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"Come a little baby let's jump the broomstick"


Another contentious one this!


Like most of the fun things you can do at ceremonies, the origins of this ritual are debatable. And like many of those other fun options, the consensus is that it was widely regarded as something not entirely 'official'. When the Prince Regent (the future George IV) secretly married his mistress Mrs Fitzherbert in 1789, the scuttlebutt was that "their way to consummation was hopping o'er a broom, sir"

Whether the 'broom' in question was the long-handled brush you're surely imagining is also debatable. There are suggestions it might be a reference to a bough of Cytisus Scoparius or Common Broom (possibly originating in Wales amongst Romani people) or even, through a truly horrible 18th Century translation of a French reference, a pair of crossed swords.


Anyway, by the 18th Century 'broomstick' was a common term for anything considered a bit dodgy or sham. So a 'broomstick marriage' was one of wobbly pedigree, regardless of whether anybody had actually jumped over a broom. Or a pair of crossed swords. Or a yellow-flowering bush. Even Dickens mentioned one in "Great Expectations"!

Some academics insist that some actual jumping must have taken place historically, while others believe that since the term 'broomstick marriage' was in wide circulation, folk etymology created the belief that people must once have jumped over broomsticks to signal a sort of folk wedding.


Hmmm....


The version most people are familiar with today gained popularity after its depiction in Alex Haleys novel 'Roots'. A ritual documented amongst enslaved Africans in the 1840s and 50s (adopted because legal marriage was denied them) was reclaimed and reimagined by new generations. And it now enjoys huge popularity all over the world.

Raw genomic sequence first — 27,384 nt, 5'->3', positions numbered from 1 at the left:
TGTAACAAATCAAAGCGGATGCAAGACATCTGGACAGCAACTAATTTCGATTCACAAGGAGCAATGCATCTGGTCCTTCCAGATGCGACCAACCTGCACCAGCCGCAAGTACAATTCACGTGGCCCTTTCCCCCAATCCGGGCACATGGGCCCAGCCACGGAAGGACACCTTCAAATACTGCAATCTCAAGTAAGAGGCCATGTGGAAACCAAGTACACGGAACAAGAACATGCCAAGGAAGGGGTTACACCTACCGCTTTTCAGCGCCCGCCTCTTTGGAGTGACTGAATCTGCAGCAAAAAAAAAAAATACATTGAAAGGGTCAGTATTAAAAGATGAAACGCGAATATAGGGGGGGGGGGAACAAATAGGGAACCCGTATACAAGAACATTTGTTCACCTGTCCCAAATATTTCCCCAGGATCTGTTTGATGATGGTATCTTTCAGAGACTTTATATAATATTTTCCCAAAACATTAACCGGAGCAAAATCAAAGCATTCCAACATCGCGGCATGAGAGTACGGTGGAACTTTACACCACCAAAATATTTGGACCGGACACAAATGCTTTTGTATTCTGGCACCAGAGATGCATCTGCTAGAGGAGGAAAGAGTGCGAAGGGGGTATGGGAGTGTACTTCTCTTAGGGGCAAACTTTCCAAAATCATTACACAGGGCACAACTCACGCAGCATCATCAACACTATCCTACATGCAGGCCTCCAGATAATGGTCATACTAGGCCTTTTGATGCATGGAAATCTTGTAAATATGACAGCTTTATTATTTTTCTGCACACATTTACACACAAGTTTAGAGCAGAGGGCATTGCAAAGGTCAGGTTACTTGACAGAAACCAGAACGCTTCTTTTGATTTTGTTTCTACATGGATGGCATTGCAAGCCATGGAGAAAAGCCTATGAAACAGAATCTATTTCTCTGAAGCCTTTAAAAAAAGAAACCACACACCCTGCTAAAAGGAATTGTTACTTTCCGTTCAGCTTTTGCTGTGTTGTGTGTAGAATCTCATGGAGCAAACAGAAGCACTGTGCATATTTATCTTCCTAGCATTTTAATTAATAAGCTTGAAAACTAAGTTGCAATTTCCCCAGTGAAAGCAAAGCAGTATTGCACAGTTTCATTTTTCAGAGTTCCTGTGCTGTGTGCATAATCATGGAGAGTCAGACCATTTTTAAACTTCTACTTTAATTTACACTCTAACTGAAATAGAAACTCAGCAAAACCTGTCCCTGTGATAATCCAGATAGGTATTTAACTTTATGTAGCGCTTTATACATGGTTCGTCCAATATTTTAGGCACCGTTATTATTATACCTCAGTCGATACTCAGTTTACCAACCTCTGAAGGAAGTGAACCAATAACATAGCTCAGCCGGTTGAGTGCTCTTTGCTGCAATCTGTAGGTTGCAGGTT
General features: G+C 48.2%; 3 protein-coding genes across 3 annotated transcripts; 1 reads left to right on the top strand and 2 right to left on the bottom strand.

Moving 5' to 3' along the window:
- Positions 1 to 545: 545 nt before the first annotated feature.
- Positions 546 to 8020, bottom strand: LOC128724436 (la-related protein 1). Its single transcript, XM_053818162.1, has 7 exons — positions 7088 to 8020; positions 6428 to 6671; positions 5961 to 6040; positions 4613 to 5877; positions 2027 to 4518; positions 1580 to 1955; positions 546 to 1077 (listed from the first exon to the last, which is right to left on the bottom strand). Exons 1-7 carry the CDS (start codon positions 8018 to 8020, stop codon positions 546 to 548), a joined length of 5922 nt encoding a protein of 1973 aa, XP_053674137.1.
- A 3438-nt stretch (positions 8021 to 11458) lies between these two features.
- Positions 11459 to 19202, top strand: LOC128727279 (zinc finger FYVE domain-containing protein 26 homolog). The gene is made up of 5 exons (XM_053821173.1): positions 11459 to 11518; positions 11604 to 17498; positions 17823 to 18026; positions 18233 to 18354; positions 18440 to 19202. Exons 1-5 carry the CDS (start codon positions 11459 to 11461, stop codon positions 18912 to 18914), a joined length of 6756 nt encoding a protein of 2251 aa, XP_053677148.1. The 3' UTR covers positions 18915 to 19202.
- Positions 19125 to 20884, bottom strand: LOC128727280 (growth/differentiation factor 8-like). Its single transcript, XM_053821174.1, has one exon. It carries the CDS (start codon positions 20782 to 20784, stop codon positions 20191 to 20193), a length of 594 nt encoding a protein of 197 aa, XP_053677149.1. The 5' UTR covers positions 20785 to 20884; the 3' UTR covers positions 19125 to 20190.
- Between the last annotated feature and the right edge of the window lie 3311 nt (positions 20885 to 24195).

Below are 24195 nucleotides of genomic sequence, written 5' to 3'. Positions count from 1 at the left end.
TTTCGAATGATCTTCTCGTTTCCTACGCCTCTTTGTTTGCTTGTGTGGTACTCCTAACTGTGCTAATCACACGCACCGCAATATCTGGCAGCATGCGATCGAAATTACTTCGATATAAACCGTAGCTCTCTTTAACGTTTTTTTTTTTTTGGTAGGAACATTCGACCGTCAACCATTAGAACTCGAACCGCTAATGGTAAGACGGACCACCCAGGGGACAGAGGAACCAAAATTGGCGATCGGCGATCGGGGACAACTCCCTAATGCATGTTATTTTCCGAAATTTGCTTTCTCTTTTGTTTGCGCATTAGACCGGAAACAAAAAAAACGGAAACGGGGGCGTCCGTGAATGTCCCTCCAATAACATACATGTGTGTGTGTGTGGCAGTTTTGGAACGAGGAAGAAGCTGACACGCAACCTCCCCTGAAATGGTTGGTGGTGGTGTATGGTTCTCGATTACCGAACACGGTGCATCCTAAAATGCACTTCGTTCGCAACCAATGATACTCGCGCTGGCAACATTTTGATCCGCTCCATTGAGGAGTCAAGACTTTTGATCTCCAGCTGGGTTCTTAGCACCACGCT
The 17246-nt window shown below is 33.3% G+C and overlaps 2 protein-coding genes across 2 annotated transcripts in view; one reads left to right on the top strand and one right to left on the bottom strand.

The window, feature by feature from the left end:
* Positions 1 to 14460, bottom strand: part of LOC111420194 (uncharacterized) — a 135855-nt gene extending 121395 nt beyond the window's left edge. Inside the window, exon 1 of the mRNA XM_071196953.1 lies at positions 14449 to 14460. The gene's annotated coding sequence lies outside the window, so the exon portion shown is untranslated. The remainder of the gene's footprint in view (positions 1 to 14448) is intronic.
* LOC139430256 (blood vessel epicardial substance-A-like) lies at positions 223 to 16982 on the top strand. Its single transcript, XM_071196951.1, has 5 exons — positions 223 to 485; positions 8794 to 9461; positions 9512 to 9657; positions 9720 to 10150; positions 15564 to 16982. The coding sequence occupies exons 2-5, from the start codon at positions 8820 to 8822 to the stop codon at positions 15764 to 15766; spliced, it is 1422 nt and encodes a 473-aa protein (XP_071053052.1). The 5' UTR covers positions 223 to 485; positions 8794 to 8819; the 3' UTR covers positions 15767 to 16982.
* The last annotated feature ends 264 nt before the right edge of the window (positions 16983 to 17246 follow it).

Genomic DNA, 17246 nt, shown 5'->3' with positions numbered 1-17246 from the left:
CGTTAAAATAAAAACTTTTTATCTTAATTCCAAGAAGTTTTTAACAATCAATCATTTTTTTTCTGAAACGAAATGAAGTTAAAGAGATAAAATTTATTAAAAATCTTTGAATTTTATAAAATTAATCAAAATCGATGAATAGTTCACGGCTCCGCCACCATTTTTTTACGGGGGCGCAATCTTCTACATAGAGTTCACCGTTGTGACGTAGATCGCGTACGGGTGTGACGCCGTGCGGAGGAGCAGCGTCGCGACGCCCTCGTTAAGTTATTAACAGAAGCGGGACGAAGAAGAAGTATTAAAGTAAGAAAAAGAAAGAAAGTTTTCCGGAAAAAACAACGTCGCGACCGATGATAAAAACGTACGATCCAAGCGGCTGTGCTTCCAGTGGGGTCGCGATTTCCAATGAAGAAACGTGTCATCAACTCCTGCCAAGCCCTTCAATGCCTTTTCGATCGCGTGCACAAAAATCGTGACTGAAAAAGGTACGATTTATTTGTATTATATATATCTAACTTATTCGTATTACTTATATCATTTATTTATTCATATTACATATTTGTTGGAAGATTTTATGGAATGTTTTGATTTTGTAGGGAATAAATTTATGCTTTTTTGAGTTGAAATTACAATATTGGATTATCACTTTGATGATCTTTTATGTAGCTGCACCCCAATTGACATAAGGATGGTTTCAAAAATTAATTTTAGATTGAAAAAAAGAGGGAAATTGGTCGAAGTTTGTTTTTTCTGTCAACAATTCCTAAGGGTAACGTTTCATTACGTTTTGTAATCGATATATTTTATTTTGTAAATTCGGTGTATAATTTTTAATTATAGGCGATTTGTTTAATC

In this guise, it usually takes place near the end of a marriage ceremony. Two guests hold a broomstick at about shin height. The couple are asked to stand in front of it and are invited to close their eyes (blindfolds are optional). They then clasp hands and on the count of three they jump. Take a leap of faith! Hurl themselves into the unknown. You get the picture. The couple pretends not to know that as soon as they close their eyes the broom is lowered to the ground! The symbolism is multifaceted. There's trust of course – the couple are putting trust in each other to help them safely over life’s hurdles. There's also the acknowledgement that a marriage is in any ways a leap into the unknown. And then there's the symbol of the broom itself, a tool for sweeping things away. Marriage can be seen as the 'sweeping away' of two old, separate lives to create a clean start for one new shared life.



Just remember to lower the broom!

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